USC fans have beaten the ‘NCAA hates USC’ horse to death, and then some. However, with news that the NCAA is reconsidering its sanctions imposed on Boise State last fall, that horse might be getting a few more kicks to the ribs.
According to the Associated Press, the NCAA acknowledged that it overstepped its bounds in terms of the amount of punishment handed out to Boise State in response to a five-year span of questionable compliance,
and instead are rewarding the Broncos by allowing them to join the mighty Big East. Here’s an excerpt from the AP, via ESPN:
In a 25-page decision, the NCAA Division I Infractions Appeals Committee concluded that the scholarship penalty announced last September, in addition to Boise State’s self-imposed sanctions, was “excessive such that it constituted an abuse of discretion.”
Boise State’s voluntary measures included three fewer scholarships for the 2011-12 school year and fewer preseason practices. The NCAA added scholarship reductions from 85 to 82 through the 2013-14 school year and limited contact during spring practice.
The university appealed the additional sanctions for the football program, arguing that the NCAA’s history of scholarship reduction penalties was inconsistent with penalties imposed in the case of Boise State. The appeals committee agreed.
Now, let’s look at this more closely. Boise State was losing just three scholarships per year for three years, for a total of nine scholarships lost to sanctions. So, instead of being able to sign 25 football players, they would be forced to sign a maximum of 22 players, along with limiting their total roster of scholarship players to 82. Alright.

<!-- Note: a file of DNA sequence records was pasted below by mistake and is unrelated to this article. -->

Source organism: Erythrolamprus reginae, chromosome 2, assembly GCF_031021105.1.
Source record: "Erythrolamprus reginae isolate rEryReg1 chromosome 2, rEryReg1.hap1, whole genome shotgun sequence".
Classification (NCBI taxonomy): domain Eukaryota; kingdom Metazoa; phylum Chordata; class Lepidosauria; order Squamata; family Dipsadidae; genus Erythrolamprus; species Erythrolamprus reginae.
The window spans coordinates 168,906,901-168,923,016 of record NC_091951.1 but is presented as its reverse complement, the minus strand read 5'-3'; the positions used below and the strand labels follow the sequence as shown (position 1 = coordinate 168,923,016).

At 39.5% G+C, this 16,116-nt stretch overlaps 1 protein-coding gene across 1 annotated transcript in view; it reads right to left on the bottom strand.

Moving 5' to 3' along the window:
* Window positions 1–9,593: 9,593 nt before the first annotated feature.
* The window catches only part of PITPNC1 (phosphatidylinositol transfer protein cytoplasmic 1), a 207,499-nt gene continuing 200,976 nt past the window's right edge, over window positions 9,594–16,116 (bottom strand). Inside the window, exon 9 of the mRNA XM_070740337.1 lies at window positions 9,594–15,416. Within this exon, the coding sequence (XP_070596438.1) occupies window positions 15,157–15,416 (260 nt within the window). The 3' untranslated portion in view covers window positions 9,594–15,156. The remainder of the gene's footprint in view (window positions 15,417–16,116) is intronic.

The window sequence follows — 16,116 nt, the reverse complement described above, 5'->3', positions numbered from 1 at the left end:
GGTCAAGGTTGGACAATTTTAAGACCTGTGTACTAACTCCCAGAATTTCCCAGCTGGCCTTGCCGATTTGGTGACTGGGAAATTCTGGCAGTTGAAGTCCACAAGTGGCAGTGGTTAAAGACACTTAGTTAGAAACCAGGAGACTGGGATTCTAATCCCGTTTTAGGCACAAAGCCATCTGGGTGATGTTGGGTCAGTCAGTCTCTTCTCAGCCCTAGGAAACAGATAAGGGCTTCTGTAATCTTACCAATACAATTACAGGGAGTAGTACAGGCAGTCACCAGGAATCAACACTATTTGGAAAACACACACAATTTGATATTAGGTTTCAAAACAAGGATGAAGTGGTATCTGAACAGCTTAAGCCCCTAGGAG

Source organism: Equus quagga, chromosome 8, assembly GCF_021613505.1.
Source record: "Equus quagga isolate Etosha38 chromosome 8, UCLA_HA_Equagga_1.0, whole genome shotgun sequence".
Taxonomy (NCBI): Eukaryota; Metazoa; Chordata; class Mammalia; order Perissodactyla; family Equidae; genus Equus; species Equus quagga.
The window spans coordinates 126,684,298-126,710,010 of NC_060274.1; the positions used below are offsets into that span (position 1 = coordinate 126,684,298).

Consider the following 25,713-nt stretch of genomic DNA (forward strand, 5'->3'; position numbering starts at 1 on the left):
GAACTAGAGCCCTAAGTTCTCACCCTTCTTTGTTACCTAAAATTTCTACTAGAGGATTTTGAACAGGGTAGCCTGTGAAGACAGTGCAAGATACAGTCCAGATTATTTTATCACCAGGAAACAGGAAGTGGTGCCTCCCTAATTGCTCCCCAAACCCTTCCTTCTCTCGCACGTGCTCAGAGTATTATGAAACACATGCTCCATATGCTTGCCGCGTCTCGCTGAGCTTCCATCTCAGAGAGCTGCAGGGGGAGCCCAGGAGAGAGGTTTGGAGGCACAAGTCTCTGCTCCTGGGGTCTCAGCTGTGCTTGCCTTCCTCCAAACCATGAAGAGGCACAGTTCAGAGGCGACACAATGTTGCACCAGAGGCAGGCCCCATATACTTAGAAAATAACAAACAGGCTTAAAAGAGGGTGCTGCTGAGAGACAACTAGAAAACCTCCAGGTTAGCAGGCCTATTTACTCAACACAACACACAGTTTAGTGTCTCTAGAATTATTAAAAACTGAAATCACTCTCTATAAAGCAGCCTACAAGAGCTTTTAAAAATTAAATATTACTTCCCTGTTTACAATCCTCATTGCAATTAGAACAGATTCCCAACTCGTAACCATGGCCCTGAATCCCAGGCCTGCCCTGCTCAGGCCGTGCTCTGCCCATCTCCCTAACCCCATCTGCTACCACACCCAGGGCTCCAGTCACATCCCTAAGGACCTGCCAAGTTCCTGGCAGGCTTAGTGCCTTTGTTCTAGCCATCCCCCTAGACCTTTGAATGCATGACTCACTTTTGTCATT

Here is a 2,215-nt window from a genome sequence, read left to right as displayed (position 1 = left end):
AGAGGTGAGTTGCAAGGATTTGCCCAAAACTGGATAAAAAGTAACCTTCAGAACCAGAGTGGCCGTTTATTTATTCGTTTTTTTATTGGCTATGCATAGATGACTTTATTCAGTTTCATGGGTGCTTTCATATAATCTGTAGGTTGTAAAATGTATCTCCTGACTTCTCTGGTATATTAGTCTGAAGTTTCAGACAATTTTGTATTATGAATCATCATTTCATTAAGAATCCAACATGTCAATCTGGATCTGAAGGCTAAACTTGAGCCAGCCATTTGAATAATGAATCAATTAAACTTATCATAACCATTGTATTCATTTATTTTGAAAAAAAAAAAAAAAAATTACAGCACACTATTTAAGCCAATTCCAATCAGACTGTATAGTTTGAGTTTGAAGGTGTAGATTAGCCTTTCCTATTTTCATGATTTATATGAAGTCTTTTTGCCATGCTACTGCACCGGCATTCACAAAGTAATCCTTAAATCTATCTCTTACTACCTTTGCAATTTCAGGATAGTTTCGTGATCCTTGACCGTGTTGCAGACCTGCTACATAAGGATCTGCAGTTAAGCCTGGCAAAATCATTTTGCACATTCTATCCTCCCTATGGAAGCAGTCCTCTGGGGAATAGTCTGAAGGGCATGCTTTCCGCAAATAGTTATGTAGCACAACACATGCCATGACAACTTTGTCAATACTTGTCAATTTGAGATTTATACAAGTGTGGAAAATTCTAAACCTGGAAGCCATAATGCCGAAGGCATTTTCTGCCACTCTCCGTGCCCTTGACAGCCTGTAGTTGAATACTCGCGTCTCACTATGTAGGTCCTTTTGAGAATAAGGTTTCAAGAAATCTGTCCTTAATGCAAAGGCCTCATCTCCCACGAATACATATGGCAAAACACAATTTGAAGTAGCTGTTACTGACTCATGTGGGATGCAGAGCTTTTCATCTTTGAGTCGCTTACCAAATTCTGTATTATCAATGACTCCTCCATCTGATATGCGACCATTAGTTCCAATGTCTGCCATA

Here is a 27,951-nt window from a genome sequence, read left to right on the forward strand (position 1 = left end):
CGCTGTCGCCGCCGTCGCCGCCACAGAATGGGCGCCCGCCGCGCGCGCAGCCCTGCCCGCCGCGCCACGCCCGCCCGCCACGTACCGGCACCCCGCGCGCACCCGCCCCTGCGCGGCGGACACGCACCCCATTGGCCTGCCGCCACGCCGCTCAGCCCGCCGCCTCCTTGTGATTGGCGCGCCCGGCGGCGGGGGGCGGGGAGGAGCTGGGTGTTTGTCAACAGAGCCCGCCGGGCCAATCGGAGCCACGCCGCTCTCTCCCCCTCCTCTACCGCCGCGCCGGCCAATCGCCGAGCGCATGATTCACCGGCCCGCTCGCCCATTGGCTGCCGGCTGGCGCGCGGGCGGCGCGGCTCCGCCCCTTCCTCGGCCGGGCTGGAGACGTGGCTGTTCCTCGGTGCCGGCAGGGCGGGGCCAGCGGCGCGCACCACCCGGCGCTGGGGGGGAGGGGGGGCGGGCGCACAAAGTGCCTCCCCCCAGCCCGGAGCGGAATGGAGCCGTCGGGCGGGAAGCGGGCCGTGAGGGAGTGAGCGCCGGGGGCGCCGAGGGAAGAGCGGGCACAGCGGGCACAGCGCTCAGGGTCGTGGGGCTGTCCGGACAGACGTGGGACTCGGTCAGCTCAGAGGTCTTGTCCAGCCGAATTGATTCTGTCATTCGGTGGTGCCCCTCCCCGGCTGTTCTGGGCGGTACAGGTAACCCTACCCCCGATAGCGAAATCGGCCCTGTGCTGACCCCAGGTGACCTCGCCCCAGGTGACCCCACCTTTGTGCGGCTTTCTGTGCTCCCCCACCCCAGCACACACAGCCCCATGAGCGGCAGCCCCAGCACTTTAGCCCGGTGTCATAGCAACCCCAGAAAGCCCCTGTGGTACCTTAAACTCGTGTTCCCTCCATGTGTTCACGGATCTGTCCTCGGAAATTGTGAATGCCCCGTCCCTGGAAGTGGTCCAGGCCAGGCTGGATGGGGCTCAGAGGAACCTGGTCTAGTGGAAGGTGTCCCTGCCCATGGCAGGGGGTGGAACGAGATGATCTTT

Just how much of an impact are those three lost scholarships to Boise State? Well, consider that on Signing Day 2010, Boise State’s recruiting class was #82 in the nation according to Rivals, with, get this, 10 signees.
In 2009, the Broncos signed 21 players, while bringing in 19 in 2008. Furthermore, the Broncos averaged 20.5 signees in the years dating back to 2002. Yet, according to the NCAA, the penalties levied were far too severe, or at least severe enough to warrant a reconsideration.
The irony here, is that the NCAA is exactly right, even though three scholarships per year is a nominal amount. They took a self-imposed sanction and tripled it. Regardless of the size of the penalty, tripling a self-imposed sanction is out of character for even the NCAA, as recent history shows that self-imposing sanctions leads to an NCAA reprieve or a reduced sentence.
And you can look no further than the USC basketball program as a perfect example of that, as blatant evidence that Tim Floyd was involved in the handling of funds to O.J. Mayo via handler Rodney Guillory only warranted a one-season postseason ban of the self-imposed variety, according to the NCAA.
The inconsistencies of the NCAA at this point are laughable. So much so, that it’s interesting that Boise State of all schools, appears to be the one school that has enabled the NCAA to rethink their process, albeit pertaining to just this set of sanctions.
It wasn’t Ohio State who benefited from the allowance of ineligible players partaking in bowl games. Nor, was it one of multiple SEC schools for being tied to Cam Newton and his father. The school that cracked the NCAA code of inconsistencies was Boise State. Boise State. The same school that until their joining of the Big East, had a mountain to climb when it came to fighting for an NCAA title.
So while USC still is saddled with the reduction of scholarships until the 2014 season, the 10 year anniversary of Reggie Bush taking improper benefits, Boise State appears to have fought a difficult appeal, and are winning.
The school still must wait to see whether or not the NCAA decides to lessen their punishment, but just forcing the NCAA to reconsider is victorious in itself, compared to the trials and tribulations that USC has had to endure after being penalized for the brash arrogance of a prior athletic director. Oh, and a house to a student athlete’s step-father paid for by an agent 100 miles from USC’s campus.